Friday, May 15, 2009

Cutting your way to greatness

The Big Three auto companies certainly aren’t selling as many cars as they used to. As such, they need to reduce their fixed costs to more closely match their current revenues.

Towards this end, the two sickest “US” automakers are shedding dealers. Thursday, Chrysler gave notices to 789 of its dealers (about 25%) that their contracts end June 9. On Friday, GM gave 18 month notice to 1100 dealers, and is expected to dump another 500 later this year. (GM is also hoping to sell its Saab, Saturn and Hummer divisions, which have their own dealers).

Both claim to have targeted their least profitable dealers. GM said that 18% of its dealers cut account for 7% of sales, while Chrysler says 25% of its dealers account for 14% of sales. GM hopes to cut 42% of its dealers by the time it’s all over. Meanwhile, Ford is also reducing dealers, but in a less confrontational way.

The ailing automakers are in a tough spot. Having too many dealers means that its sales are spread across too many dealers, making it hard for the others to survive. It’s like throwing the sickly out of an overcrowded lifeboat in hope that the rest will survive.

The dealer associations question the logic of the cuts (as in these commentaries in NJ and LA). Dealers are the distribution network for the car companies — more dealers means more sales, less dealers means less sales.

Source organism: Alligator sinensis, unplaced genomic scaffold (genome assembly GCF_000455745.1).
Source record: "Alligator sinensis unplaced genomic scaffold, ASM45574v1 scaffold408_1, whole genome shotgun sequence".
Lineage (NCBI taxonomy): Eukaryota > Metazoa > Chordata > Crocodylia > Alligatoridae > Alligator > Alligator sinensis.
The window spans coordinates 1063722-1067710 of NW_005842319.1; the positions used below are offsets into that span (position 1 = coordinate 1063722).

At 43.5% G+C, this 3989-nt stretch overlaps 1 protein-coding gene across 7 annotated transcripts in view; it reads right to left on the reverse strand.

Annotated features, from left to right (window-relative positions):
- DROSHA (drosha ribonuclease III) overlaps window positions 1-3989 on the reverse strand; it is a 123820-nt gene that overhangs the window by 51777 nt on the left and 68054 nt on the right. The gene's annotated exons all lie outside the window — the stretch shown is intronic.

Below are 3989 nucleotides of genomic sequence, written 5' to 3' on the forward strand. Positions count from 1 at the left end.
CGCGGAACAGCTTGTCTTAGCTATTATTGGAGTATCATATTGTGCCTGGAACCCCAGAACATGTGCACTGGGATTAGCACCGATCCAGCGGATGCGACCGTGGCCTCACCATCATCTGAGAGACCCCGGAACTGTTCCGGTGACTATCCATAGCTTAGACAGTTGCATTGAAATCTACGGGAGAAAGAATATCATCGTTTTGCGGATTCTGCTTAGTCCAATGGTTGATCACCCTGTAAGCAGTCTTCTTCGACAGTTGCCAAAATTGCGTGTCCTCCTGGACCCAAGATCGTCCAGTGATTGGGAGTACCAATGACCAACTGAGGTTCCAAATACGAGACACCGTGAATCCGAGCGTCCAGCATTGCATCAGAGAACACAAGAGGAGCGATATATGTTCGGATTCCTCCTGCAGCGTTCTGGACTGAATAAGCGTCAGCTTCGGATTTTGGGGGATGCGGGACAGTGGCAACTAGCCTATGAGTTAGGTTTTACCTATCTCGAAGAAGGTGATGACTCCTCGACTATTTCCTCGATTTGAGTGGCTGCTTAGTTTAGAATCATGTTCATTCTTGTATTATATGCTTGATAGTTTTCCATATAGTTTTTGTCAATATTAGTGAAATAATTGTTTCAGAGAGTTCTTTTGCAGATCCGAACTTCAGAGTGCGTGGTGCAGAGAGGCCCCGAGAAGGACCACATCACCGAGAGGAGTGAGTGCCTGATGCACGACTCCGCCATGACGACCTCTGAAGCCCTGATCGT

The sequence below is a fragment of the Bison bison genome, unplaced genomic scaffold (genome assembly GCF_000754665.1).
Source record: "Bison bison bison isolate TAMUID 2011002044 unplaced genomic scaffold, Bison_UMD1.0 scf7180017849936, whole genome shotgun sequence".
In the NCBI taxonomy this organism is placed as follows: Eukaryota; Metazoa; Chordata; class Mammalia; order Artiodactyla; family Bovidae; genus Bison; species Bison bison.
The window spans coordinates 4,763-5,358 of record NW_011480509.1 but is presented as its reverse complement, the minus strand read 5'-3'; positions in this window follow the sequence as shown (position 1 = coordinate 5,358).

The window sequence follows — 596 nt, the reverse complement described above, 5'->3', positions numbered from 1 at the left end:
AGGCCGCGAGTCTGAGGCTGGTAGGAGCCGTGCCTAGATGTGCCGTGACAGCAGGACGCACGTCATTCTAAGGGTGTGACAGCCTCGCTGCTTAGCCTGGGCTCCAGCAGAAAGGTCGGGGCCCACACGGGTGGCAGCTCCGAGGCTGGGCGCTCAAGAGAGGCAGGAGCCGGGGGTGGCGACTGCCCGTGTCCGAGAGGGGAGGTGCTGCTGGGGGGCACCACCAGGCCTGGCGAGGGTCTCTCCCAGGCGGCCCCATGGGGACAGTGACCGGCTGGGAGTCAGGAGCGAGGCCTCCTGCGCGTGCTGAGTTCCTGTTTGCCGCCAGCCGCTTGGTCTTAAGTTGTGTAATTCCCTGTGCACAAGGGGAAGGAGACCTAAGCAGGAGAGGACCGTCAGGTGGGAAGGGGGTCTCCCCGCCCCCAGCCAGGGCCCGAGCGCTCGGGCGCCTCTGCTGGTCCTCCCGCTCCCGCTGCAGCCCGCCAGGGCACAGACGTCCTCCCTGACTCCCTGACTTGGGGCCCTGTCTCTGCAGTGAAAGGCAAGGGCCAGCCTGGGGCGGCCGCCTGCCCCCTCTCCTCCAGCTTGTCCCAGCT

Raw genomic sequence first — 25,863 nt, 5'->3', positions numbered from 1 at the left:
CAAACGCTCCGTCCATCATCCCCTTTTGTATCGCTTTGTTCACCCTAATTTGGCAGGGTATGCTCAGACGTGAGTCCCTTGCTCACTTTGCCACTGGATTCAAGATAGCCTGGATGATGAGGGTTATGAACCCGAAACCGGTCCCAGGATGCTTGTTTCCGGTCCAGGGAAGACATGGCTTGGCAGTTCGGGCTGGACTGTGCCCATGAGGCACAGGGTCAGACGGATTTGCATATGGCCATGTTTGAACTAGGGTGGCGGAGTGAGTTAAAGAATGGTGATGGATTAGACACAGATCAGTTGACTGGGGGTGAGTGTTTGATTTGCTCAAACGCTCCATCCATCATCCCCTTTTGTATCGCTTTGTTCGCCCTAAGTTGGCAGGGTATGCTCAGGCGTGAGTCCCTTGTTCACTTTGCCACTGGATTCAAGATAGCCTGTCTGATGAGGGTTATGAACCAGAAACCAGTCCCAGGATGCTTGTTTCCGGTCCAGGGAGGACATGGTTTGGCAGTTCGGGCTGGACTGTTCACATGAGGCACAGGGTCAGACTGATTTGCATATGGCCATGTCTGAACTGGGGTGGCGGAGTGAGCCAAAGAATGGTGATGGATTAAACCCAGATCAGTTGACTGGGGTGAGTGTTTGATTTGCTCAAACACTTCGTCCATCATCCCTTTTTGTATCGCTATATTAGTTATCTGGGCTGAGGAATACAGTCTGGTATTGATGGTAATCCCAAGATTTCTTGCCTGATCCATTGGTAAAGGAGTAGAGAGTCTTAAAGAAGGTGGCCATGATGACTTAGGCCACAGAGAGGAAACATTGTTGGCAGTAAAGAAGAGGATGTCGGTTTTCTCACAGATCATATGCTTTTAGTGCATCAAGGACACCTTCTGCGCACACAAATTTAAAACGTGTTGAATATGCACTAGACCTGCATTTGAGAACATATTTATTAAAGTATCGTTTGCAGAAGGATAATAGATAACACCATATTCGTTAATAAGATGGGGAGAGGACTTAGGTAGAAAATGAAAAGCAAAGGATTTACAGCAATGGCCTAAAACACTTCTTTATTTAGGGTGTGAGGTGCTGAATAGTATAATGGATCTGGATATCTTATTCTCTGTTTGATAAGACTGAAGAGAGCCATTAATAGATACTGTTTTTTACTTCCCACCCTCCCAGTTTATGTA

Cutting dealers makes certain assumptions about the substitutability of demand through alternate distribution channels. In some cases, shifting demand is plausible, as when a dealer is closed in a metropolitan areas where the buyer can drive another 10 miles to another franchise.

However, in some cases, substitutability is highly suspect. For example, Chrysler is cutting its only dealer in El Centro, a farming town in Southeast California (population 40,000). Those residents won’t drive an hour to Yuma (or 90 minutes to San Diego) to buy their next Dodge truck: they’ll buy a Toyota or a Ford (or a Chevy if that dealership stays open).

The other problem is that many (or most) of the dealers that GM and Chrysler want to kill aren’t interested in dying. As autonomous economic actors, they are going to find other ways of making money.

Some may become independent used car lots, repair shops, or other auto-related businesses that build on their loyal customer pays and service their previous customers. But clearly some are going to sell new cars for someone else. Multi-brand dealership will just push their other brands; former single-brand locations will be looking for another brand to carry. For example, the (PBS) Nightly Business Report Thursday interviewed one axed Chrysler dealer who’d already signed up to sell Kias.

It’s impossible for a firm to cut its way to greatness: closing dealerships and plants isn’t going to solve the underlying problems. GM, Chrysler (and to a lesser degree, Ford) still have to figure out a way to make cars people want to buy.

At the same time, longer-lasting, high-quality cars mean that per capita auto sales may never return to the levels demonstrated in the 1990s. US sales (for all makers) peaked in 2000 at 17.4 million; early predictions for 2009 were for 11 million units.

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